Low-cost, sustainable design could help ease housing crisis

Currently, construction rates are around 80,000 new homes below the level required to meet population growth and tackle affordability and under supply issues. The research highlights a series of low-cost housing solutions which could significantly ease national shortages and ensure that affordable housing is more readily available to both local authorities and first-time buyers.

By making use of off-site construction methods, recycled materials and innovative structural design, homes can be constructed swiftly and cheaply with less impact on the environment. Many of the designs can be easily segmented and extended, eliminating the need for costly renovation work, and enabling them to evolve as the needs of the occupiers change.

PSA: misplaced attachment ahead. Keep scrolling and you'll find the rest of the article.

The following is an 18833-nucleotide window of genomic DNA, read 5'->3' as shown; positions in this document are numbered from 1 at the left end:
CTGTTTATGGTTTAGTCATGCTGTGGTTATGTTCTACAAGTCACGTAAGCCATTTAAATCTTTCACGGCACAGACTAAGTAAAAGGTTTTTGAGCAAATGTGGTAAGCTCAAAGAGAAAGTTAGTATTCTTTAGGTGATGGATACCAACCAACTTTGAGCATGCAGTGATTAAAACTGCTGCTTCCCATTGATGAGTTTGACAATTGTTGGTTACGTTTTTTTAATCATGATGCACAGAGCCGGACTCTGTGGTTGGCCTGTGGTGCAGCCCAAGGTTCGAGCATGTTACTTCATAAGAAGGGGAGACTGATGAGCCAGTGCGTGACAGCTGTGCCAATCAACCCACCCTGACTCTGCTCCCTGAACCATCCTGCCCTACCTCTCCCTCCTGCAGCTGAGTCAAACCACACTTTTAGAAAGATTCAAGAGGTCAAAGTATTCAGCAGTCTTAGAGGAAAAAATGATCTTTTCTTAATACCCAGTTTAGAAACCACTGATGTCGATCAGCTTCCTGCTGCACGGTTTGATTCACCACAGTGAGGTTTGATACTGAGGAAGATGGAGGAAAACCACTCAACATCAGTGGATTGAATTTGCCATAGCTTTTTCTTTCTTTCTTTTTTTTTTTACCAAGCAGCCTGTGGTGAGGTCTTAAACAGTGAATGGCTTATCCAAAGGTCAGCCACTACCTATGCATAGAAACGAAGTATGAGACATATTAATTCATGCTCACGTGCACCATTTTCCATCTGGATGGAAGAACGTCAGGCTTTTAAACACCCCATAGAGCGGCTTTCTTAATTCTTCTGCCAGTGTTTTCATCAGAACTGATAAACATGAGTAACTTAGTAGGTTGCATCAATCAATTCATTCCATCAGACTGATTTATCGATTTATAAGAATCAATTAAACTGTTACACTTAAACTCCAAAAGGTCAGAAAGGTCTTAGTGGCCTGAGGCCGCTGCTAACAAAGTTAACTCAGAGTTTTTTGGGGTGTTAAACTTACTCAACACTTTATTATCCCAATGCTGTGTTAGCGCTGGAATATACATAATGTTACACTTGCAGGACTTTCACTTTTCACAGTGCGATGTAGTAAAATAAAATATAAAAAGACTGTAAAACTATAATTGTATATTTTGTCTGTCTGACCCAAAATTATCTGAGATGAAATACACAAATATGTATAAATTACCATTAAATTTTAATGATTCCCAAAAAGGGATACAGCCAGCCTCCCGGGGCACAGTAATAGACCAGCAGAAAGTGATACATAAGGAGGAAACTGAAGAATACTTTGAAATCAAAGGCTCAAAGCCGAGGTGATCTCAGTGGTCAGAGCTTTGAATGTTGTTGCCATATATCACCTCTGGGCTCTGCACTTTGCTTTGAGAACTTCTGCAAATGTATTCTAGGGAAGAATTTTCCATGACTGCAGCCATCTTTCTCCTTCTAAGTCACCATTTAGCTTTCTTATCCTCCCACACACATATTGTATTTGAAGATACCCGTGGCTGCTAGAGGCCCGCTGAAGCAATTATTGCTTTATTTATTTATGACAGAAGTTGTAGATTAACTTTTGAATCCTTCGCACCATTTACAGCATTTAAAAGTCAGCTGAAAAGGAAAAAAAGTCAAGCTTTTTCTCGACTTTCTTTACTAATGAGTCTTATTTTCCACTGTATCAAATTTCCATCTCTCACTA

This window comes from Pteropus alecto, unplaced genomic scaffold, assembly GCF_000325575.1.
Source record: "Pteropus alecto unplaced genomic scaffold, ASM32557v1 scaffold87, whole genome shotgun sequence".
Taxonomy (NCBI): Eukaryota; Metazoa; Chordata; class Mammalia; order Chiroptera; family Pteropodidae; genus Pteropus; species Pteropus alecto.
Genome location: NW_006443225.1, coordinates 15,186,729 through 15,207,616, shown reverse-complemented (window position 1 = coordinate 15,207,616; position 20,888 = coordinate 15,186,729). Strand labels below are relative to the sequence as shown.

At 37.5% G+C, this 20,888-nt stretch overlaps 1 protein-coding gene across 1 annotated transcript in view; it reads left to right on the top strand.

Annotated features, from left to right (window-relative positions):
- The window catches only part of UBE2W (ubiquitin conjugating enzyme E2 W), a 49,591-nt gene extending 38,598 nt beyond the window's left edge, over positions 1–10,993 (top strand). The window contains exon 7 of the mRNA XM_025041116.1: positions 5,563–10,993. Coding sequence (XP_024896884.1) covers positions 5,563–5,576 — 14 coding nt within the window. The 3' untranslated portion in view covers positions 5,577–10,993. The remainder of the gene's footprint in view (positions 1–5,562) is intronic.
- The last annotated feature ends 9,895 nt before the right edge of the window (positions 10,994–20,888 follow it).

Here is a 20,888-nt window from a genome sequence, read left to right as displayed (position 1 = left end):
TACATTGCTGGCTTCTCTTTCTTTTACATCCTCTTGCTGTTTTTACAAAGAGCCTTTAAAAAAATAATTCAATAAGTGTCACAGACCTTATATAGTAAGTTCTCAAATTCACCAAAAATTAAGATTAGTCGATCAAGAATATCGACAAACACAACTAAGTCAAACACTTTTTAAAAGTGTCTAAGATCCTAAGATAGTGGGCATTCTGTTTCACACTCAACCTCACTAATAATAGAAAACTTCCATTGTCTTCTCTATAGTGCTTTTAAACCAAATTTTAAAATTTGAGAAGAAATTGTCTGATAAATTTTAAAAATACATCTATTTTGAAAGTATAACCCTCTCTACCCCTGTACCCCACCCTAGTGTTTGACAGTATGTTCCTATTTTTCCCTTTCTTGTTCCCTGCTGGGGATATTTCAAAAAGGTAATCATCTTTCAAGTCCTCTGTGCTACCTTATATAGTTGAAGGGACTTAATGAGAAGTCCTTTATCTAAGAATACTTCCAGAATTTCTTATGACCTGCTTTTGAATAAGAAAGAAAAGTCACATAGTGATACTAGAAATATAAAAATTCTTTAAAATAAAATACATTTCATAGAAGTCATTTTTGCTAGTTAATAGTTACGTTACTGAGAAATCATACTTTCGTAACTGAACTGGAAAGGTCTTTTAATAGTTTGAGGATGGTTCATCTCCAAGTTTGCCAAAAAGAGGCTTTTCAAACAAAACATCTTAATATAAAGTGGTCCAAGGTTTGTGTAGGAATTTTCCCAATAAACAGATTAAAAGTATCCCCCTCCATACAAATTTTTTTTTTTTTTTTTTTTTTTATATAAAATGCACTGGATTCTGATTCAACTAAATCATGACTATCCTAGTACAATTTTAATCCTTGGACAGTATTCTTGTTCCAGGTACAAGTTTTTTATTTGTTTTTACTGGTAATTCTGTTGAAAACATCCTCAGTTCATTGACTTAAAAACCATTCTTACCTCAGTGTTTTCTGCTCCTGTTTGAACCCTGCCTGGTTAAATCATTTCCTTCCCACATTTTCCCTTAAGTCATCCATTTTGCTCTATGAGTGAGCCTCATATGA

Dr Chris Goodier, Loughborough University, primary author of the paper said:

"The need for more new homes in the UK has never been more critical than it is today. However, at current construction levels, an annual deficit of around 80,000 is a pressing concern. While there is no quick fix to the problem, it is important that the Government and industry consider more innovative solutions to development. Without them, problems such as overcrowding, undersupply and unaffordable housing seem set to continue.

"UK housebuilding has long been associated with expensive, time consuming methods and can mean that environmental standards are difficult to maintain. More innovative, modern off-site and modular designs are not only extremely cost effective, but can be constructed with ease in a very short period of time. Furthermore, many major mortgage providers are already willing to lend against these structures, which has been a problem in the past, meaning that first-time buyers could find them a highly practical way of getting onto the property ladder."
 
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